This week, we were arrested at the General Assembly. We chose the path of civil disobedience – along with 29 others – as a means of calling attention to the headlong assault on our state’s history by the governor and the state legislature.
We are not radicals. Each of us has been president of the Organization of American Historians, the leading professional organization of all American historians. We cherish the history we have spent our lives studying. Yet now we see a new generation in Raleigh threatening to destroy the very history we have spent our lives celebrating.
During the last half century, North Carolinians helped pave the way for racial justice, educational leadership and fairness for all citizens.
On Feb. 1, 1960, four freshmen from N.C. A&T went to the downtown Woolworth’s in Greensboro and bought toothpaste at one counter and notebooks at another before sitting down at the lunch counter, their receipts in hand, to ask they be served there as well.
“No way,” said the person behind the counter. The four returned to campus.
The next day there were 23, the day after that 66, the day after that 100 and, on Day 5, 1,000 people. Within two months, similar demonstrations had spread to 54 cities in nine states. The direct action phase of the civil rights movement had begun – in Greensboro.
Eleven months later, a new governor took office in Raleigh. At a time when almost no white parents voluntarily sent their children to desegregated schools, Terry Sanford enrolled his children in a school that black children also attended. He created Good Neighbor Councils in communities across the state where people of different backgrounds could learn to work together. Despite the state’s terrible poverty, Sanford helped make North Carolina’s public education system one of the best in the South.
He supported enactment of the 1964 Civil Rights Act, and he created a local model of what would later become Lyndon Johnson’s War on Poverty.
This was a period when governors of both parties, from Jim Holshouser to Jim Hunt, helped build on that tradition, seeking to move in positive directions to attract outside firms that would pay better wages, hire more skilled workers and improve the state’s economy. These leaders, Republicans as well as Democrats, helped make the Research Triangle Park and cities like Charlotte magnets for out-of-town businesses that came to create new jobs in a state noted for being modern and fair – a good place to live, not just a state with cheap labor and low taxes.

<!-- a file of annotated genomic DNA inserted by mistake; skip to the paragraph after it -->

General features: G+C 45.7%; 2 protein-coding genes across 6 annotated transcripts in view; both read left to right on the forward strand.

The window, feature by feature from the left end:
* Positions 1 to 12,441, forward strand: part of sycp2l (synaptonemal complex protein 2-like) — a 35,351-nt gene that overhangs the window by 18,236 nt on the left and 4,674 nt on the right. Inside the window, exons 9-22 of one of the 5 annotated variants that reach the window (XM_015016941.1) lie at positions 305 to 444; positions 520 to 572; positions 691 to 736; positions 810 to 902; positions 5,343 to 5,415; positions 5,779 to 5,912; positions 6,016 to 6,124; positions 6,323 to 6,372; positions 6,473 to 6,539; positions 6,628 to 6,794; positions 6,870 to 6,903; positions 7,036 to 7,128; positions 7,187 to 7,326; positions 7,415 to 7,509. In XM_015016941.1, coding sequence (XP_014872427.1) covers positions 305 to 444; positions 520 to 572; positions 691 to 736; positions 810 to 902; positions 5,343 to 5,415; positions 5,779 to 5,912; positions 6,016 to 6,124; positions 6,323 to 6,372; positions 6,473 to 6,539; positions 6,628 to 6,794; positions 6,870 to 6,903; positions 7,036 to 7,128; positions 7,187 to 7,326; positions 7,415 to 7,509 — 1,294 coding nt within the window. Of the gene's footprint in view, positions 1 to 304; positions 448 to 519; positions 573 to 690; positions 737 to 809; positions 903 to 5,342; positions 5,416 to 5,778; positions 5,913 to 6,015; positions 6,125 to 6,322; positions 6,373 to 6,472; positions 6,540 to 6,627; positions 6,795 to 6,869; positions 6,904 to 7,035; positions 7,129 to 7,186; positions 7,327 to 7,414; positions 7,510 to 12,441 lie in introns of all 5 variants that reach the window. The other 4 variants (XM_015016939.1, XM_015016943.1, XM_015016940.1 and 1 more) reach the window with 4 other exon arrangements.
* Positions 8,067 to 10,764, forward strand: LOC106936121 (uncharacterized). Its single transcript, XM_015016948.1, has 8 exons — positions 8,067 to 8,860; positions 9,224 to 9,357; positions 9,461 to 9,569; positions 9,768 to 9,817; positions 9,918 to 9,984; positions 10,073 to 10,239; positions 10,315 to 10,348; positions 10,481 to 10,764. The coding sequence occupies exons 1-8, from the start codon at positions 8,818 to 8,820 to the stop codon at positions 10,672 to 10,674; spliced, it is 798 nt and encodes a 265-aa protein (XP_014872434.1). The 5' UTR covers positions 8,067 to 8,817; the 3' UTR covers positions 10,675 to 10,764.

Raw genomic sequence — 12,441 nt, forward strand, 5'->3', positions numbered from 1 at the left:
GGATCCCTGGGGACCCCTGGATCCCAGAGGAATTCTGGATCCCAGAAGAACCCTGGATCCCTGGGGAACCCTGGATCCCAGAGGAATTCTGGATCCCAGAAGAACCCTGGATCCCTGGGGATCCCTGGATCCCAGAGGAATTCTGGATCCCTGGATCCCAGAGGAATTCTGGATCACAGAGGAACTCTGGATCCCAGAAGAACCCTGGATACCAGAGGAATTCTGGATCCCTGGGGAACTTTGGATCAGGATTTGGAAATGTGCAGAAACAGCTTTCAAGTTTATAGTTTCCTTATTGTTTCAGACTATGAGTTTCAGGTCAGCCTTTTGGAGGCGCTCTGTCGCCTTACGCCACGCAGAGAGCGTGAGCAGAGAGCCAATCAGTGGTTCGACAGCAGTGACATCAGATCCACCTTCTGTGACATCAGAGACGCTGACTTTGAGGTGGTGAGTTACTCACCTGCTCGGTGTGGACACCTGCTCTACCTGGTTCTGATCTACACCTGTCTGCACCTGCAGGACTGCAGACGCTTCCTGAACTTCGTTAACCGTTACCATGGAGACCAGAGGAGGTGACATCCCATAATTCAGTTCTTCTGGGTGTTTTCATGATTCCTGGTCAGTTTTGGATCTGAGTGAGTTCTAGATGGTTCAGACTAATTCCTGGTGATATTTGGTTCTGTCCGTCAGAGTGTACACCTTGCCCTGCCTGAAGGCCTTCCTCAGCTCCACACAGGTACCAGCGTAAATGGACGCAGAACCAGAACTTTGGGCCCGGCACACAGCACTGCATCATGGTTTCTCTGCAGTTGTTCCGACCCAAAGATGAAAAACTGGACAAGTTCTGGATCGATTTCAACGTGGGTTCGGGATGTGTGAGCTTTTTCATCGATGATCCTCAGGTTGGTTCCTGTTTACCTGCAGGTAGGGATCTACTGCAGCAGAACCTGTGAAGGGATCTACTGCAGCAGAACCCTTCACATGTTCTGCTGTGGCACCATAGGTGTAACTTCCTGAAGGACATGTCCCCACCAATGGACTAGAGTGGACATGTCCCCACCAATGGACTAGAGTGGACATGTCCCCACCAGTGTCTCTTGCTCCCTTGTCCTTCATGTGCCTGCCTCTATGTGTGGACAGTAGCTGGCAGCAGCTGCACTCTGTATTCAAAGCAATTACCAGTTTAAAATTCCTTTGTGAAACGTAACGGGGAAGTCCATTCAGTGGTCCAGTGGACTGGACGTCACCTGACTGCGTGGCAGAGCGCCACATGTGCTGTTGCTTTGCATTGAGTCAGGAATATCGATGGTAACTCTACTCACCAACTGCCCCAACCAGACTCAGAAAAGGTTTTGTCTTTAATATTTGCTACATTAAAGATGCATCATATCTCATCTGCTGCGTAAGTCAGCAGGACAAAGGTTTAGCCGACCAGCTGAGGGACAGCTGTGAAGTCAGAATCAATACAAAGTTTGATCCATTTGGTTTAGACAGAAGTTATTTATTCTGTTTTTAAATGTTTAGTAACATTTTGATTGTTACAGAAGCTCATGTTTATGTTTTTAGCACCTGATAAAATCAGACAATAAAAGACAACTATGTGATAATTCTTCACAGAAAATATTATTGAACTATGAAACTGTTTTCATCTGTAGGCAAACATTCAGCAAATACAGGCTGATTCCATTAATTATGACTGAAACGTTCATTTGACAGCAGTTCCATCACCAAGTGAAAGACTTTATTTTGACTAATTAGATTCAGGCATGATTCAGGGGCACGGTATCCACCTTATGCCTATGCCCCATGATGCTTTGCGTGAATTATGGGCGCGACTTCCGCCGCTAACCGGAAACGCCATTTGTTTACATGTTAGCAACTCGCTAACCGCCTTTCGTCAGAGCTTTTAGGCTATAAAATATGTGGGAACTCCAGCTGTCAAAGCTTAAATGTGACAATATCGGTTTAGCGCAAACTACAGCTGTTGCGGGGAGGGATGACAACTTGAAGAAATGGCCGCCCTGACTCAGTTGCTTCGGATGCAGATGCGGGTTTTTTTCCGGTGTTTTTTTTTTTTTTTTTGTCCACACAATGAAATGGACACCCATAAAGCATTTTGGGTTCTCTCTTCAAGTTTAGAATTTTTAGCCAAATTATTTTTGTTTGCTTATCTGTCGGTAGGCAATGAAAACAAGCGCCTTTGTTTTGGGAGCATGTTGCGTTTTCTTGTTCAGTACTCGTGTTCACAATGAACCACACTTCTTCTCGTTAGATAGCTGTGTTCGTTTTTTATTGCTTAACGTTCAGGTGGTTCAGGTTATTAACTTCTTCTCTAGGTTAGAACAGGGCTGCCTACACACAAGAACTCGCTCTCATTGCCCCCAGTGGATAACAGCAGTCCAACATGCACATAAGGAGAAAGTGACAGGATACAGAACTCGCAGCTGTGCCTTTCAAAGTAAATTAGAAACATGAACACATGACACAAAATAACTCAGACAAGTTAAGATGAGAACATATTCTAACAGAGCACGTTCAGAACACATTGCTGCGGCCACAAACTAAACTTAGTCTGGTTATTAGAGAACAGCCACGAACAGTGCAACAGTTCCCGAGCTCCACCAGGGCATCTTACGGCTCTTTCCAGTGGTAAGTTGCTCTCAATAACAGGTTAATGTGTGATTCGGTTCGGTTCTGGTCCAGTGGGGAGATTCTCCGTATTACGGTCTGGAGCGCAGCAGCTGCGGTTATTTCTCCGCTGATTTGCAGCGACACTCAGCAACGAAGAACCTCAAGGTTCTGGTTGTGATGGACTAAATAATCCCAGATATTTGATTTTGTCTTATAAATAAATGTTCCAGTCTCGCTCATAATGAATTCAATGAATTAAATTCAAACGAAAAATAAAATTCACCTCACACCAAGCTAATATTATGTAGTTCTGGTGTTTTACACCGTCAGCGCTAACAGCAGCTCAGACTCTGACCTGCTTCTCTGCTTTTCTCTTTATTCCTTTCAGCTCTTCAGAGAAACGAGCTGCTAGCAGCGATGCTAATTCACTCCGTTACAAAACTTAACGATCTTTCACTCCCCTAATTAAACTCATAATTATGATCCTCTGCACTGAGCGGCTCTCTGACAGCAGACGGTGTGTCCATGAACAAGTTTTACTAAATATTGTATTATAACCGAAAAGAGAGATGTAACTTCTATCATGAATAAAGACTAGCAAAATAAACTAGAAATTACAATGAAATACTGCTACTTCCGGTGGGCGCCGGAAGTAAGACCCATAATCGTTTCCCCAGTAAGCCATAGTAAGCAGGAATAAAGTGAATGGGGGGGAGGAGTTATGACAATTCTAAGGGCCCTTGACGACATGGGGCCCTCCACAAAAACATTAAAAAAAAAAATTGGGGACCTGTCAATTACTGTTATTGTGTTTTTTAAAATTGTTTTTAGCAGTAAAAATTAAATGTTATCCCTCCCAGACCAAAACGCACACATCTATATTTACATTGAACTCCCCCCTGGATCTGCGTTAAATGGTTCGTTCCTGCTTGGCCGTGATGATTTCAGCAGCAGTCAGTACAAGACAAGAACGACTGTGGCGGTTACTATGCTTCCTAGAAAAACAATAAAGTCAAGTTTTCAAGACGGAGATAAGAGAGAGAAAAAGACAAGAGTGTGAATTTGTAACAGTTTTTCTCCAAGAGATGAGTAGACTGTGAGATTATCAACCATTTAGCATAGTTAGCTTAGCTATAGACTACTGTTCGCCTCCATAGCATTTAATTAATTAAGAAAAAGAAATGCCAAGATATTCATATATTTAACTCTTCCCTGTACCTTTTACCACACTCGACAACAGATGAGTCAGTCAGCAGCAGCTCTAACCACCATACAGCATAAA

That history is one that our current legislature and governor now seek to reverse: by denying 500,000 people health care through Medicaid, even though it would not cost the state a cent for the first two years; by restricting women’s access to reproductive health care; by terminating unemployment payments for more than 160,000 workers laid off through no fault of their own; by endangering the right to vote of tens of thousands of people through curtailing early voting and requiring state-issued picture IDs; by cutting taxes on the rich, and increasing them on the poor; by telling a father in New Bern that if his daughter chooses to vote in Boone, where she attends Appalachian State, instead of traveling five hours back to New Bern to cast her ballot, the father can no longer claim his daughter as a dependent on his tax return.
This political juggernaut runs totally contrary to what North Carolina has stood for during the last half century. It represents class warfare against the middle class and the working-class residents of our state. Justice lies at the core of our civic life. And we are all responsible for sustaining that justice.
As Robert F. Kennedy told students in apartheid South Africa in 1966, “Each time a [person] stands up ... to improve the lot of others, or strike out against injustice, he sends a tiny ripple of hope, and crossing each other from a million different centers of energy and daring, those ripples build a current which can sweep down the mightiest walks of oppression and resistance.”
That is why we stood up, why we got arrested.
Let us hold on to the history we have won.
William Chafe is the Alice Mary Baldwin Professor of History, emeritus, at Duke University and the former dean of the Faculty of Arts and Sciences. Jacquelyn Dowd Hall is the Julia Cherry Spruill Professor of History at UNC-Chapel Hill.